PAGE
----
We shared a small compartment for six people with four local men and we had a great time. They didn't speak any English, and they knew just as many Danish words as we knew in their language: None. But we enjoyed each others company, played cards and I did some magic tricks. We prepared the food on our small primus, while we during the night tried to sleep, which was not easy. Either the springs were not present at all or they were uncomfortably poking up through the seat, which made it impossible to sleep more than a few minutes at a time. Furthermore we had to deal with the unbearable heat, that were driving us mad.    

After some days traveling in this manner we made it to the capital of Tanzania, Dar E Salam, where we performed at various schools, orphanages and hospitals. Especially one visit at a hospital in the country made a strong impression on us. One thing is that the beds are often crowded with both four or five children in them, but it was worse, when the doctor showed us an insane patient, who was tied to the bed.  

When we entered the room with the paint peeling of the walls and flies everywhere, we could see that the patient were not mentally retarded. Unfortunately she was a spastic, not able to use her body or a language to express herself. But you could see in her eyes, that her brain was working, and she looked completely desperate. The doctors probably didn't know this illness and had just signed her up as an insane, which meant that she was kept k´locked up and tied down in the small room.   

There were also a great amount of patients with AIDS, and it was a tough job to do tricks and be funny in that place. But on the other hand it is liberating to give joy to someone, who need it the most. It is sad to perform in front of an audience like that, but  at the same time amazing to be able to give these people a laugh.

Snake-magic at the Masai warriors

After a few days with a safari and a short trip to the bounty-island Zanzibar, we headed for the Masai, which is a proud people from the east of Africa. We spend some days traveling among small villages, where the Masai people greeted us with open arms, no matter if we visited hospitals, schools, performed in fields or in old barns, where the men gathered for a cozy time. Often it started out with an official welcome from the leader of the place: The inspector of the school, the chief, the mayor or others. Afterwards the show began, which was something that people in these areas were not costumed to. They jumped several feet back and yelled, when my empty boxes filled up with balloons, cigarettes, candy and a lot of other good stuff, and they reacted the same way, when my magic flowers grew from my suitcase. They were astound by my vase with water, that could be empty one moment and full the next. The next time I emptied it, they talked out loud, the third they got scared, and then they started laughing, when I emptied the apparently empty vase again and again.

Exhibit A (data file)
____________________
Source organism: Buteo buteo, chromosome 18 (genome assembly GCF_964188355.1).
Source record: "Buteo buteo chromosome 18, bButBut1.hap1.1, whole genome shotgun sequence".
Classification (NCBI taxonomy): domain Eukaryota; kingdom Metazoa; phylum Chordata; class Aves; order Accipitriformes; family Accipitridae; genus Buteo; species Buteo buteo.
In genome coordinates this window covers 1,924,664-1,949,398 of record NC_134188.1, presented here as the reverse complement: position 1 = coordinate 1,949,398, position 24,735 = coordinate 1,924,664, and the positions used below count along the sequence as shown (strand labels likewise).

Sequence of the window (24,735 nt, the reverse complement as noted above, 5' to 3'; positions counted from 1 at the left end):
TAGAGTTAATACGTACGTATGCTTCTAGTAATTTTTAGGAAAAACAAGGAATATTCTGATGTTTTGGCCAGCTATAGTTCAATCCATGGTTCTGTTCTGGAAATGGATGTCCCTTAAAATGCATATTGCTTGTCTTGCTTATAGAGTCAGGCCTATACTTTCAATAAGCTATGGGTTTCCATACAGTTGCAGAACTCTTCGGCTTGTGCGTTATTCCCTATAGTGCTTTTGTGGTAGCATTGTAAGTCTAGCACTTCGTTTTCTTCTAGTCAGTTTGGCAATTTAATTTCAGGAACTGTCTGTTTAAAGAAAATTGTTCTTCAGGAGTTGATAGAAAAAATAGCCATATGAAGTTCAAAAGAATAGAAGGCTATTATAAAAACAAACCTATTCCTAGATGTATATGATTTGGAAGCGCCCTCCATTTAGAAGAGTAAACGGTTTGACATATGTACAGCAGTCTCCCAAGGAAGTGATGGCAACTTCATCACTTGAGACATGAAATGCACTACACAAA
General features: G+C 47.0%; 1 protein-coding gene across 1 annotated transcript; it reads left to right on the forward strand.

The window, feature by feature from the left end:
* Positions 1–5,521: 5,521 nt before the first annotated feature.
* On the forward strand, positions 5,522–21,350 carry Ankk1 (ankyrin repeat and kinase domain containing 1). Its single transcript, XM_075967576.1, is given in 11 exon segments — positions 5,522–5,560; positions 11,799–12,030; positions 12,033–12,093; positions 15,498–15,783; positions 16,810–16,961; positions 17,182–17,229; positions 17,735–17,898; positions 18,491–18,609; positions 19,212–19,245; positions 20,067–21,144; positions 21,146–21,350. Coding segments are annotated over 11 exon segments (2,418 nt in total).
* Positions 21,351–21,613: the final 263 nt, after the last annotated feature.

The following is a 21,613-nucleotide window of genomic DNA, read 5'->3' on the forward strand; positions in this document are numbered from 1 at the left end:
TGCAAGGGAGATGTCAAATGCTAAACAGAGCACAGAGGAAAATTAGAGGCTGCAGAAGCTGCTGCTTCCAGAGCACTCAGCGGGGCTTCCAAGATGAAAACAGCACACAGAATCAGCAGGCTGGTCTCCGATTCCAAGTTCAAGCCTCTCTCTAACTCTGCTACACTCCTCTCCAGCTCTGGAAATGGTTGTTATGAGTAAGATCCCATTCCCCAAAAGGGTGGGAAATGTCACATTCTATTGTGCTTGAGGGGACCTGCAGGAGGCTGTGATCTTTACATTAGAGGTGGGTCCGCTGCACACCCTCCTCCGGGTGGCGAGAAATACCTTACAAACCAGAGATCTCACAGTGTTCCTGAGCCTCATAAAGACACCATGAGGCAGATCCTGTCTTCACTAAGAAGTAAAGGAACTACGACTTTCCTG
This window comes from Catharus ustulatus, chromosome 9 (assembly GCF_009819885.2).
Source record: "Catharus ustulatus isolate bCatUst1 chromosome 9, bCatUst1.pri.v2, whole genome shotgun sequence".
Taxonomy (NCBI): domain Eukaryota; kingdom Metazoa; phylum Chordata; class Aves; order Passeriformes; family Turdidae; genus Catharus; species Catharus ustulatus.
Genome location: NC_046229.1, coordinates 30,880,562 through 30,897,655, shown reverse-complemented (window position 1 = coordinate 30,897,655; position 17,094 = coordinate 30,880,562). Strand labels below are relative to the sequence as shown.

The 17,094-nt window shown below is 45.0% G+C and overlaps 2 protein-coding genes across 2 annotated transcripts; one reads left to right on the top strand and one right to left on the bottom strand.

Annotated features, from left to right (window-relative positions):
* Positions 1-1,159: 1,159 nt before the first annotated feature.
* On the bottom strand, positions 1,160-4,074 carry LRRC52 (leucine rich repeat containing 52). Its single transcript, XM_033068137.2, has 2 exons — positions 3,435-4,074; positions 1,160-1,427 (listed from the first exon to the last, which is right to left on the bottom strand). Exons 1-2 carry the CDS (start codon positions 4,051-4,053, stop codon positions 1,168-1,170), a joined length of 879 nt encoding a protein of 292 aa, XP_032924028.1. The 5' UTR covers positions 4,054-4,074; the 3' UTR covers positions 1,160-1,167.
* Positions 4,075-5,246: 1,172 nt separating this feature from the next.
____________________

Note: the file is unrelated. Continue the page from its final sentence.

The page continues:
But what made it into magic history was an experience, that caught both the audience and the magician by a surprise!      

One day the rumor of the Danish magic show had run all across the savanna, which meant that about 1500 Masai people from here and there came to see the show. They had walked up to 15 kilometers to see Danish magic. In Denmark the audience often sits in front of the performer, but in this case they both stood in front and behind me. They sat on rooftops or in the trees. They were everywhere. At one point in my show I wanted to do a joke with a long fabric snake, which jumps  up a small can.

When this happened the audience got so scared, that the ones in the front row turned to run away screaming. They then knocked over the ones, that were standing behind them and this continued down the lines. It was chaos. Everyone was screaming and yelling, and the dust started to whirl, when they all tried to get a way from the completely harmless stuffed snake!    

I stood in the middle of the gathering and I almost got just as scared seeing their reaction. Luckily it didn't take long before the calm was restored and the audience came back. The most frightened ones had run more than a hundred meters to get away, before they turned around again.

The best thing about this incident is that everyone was roaring with laughter afterwards. Even those who were lying on the ground, who had been stepped on, when everyone else wanted to escape. They laughed and laughed and the best part of the show turned out not to be the magicians abilities but on the contrary a toy snake from Denmark!

The Smiling Fairytale Society